With no cure for CFS, Brown is forced to wait, perhaps for something that may never come. He may identify with the Psalmist, who also waited for the Lord to answer his cries (Psalms 5, 27, 33, 37, 38, 40, 130), sometimes feeling abandoned and bitter. Brown might also be dubbed a contemporary Paul, with a thorn still in his flesh, a sore the apostle learned to accept. The experiences of Brown, the apostle Paul, and the Psalmist, if they have not already come, await each of us. And so, I must learn what Brown and others have already discovered. How do I wait upon the Lord…with peace and contentment, or with angst? Whatever my emotional-mental state, the words of Brenton Brown and the Psalm writers linger. When I find my troubles gnawing at me, songs are like salve over a wound, reminding me that God is present and potent. He cares, and I am not alone.
The above information on Brenton Brown’s life is at:
The site was also used for some of the information on the song.

Monday, October 6, 2008

You Never Let Go - Matt Redman

It’s not a surprise that British songwriter Matt Redman’s inspiration for the song “You Never Let Go” is Psalm 23, verse 4, as opposed to what he describes as the daily drumbeat of the “dark, disturbing, depressing news” that fills our TV screens on a daily basis. For Redman and his wife, in a personal way, they say “You Never Let Go” flowed from the aftermath of a miscarriage of a child Beth was carrying, coinciding with a terrorist bombing in London – a depressing and dark time for them. From his website, one can read Redman’s own words about the song and the title of the album called ‘Beautiful News’ on which the song appears. Redman writes “It’s truly ‘beautiful news’ — which is a phrase that I’d had in my songwriting notes for a little while.” He also shares in his blog something interesting, but perhaps not really unexpected. Apparently, the song has caused people to write to him about how God has been at work personally for them, about how the Lord “never lets go”. It’s compelling that the words of a 3,000-year-old thought that David first penned for believers still has the attention of people today in a 21st Century song.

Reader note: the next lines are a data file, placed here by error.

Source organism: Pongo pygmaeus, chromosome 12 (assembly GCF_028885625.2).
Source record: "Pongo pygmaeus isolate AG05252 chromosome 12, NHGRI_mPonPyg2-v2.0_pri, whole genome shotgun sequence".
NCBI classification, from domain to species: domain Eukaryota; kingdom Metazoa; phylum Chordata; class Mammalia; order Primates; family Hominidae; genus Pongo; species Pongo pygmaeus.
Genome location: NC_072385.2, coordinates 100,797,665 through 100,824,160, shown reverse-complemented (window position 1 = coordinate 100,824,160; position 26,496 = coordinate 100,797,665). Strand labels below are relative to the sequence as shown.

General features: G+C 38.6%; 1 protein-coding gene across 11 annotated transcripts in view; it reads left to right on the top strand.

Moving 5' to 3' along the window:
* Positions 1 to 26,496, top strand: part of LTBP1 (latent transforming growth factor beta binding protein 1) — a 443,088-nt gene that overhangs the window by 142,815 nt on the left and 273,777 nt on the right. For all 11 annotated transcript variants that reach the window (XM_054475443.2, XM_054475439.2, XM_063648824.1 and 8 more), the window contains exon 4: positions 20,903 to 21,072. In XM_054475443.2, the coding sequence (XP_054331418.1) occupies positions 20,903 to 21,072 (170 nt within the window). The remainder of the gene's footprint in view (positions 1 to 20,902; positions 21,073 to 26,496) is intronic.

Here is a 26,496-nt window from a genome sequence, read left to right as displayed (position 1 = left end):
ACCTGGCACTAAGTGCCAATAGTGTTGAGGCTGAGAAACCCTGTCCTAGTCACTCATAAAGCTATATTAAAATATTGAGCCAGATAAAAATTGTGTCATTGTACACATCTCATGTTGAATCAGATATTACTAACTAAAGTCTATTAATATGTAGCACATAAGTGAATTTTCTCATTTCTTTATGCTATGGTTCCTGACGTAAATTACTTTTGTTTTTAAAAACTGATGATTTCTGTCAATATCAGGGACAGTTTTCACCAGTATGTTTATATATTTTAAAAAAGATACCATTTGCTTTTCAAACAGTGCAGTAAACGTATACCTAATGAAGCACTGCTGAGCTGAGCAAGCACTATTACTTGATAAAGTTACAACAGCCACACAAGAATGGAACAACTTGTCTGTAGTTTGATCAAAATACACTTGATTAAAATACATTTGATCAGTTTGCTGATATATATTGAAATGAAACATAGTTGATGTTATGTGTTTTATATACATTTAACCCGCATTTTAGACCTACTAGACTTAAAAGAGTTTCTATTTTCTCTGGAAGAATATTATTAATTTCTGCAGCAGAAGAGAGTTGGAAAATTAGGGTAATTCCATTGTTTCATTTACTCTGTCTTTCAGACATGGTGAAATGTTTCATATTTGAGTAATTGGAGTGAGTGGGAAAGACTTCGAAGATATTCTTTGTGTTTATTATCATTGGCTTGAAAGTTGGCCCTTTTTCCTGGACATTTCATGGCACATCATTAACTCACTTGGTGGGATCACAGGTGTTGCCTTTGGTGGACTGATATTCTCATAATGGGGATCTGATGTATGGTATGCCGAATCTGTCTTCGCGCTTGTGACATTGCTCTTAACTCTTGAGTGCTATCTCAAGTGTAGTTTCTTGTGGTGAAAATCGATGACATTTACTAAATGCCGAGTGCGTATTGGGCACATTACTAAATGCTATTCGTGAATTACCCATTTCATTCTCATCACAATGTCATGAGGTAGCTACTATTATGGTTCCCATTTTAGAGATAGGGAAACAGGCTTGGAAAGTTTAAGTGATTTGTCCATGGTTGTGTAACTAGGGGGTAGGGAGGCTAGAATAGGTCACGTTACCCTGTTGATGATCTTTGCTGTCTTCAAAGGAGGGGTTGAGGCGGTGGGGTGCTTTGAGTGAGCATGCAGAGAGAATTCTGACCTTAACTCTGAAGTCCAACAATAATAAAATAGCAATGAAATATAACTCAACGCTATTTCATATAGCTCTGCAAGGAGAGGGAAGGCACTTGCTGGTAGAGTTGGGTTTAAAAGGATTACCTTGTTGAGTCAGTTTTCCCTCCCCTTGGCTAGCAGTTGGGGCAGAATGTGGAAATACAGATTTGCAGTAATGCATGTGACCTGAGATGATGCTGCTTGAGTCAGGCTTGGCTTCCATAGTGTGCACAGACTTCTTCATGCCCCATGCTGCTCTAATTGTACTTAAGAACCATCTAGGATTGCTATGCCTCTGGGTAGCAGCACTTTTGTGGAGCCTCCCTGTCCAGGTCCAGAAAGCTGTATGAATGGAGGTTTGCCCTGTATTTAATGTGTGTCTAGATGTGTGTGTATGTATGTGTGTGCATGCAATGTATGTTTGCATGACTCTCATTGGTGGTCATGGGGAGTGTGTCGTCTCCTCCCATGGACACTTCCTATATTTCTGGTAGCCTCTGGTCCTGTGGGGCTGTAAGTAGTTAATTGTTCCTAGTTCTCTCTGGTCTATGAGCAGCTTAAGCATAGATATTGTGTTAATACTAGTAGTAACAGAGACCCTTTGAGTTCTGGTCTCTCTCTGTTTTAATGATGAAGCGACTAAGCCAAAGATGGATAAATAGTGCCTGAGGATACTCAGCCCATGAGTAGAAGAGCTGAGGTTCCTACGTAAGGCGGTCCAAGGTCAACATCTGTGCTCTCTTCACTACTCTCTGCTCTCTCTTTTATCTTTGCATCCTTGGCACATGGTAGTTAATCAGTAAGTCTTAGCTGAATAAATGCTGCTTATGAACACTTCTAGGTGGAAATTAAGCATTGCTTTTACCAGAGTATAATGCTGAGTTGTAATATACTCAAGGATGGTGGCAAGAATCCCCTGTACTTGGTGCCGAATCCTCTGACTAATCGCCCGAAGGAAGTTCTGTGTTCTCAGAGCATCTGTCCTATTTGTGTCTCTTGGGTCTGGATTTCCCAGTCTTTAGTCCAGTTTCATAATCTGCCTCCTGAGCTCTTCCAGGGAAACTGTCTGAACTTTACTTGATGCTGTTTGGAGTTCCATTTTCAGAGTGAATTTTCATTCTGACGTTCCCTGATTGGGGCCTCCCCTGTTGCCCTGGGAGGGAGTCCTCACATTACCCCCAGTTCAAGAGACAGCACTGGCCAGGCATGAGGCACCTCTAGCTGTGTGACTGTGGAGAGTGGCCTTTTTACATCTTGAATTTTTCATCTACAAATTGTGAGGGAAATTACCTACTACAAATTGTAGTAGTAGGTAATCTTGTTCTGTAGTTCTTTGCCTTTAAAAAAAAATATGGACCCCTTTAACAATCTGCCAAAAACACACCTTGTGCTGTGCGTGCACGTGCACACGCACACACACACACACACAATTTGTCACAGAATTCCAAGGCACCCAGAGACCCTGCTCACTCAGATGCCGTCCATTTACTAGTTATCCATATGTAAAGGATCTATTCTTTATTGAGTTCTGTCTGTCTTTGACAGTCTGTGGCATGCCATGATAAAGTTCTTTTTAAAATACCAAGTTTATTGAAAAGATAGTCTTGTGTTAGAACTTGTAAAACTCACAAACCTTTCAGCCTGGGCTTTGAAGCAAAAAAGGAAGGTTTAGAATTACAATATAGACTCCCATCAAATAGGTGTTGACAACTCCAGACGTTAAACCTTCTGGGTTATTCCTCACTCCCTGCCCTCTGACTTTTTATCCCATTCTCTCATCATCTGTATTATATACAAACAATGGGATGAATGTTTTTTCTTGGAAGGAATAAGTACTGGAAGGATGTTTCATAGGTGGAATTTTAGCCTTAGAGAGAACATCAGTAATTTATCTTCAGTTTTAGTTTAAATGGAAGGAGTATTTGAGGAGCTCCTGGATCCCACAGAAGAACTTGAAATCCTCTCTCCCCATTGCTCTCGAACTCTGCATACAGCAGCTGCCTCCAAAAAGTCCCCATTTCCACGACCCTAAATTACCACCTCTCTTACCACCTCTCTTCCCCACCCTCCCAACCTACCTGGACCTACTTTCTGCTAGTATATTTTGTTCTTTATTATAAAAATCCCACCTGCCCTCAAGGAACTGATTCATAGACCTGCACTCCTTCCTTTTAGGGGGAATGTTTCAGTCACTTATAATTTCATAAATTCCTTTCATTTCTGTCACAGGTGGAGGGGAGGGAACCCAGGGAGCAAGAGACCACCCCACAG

Perhaps Redman’s own blog experience in the aftermath of writing and performing the song also says something further to us, as believers and witnesses for God. Would my friends, my co-workers, and my neighbors be more apt to tell me their stories of deliverance, and maybe their stories of heartache too, if I more readily shared my experiences and my steadfast devotion to God, perhaps even in spite of the storms? Maybe what I need to do is sing ‘you never let go’ just a little louder, and with more conviction -- like Matt Redman’s song coaxes me to do -- as I struggle with my computer at work, or sigh at the bureaucracy and waste; or manage still more serious things like declining health, or tragedies. There’s lots to complain about, sure, but with this song in my head, I now can daily hum a more positive and eternal outlook.
Information on the song and Matt Redman’s thoughts were gathered at: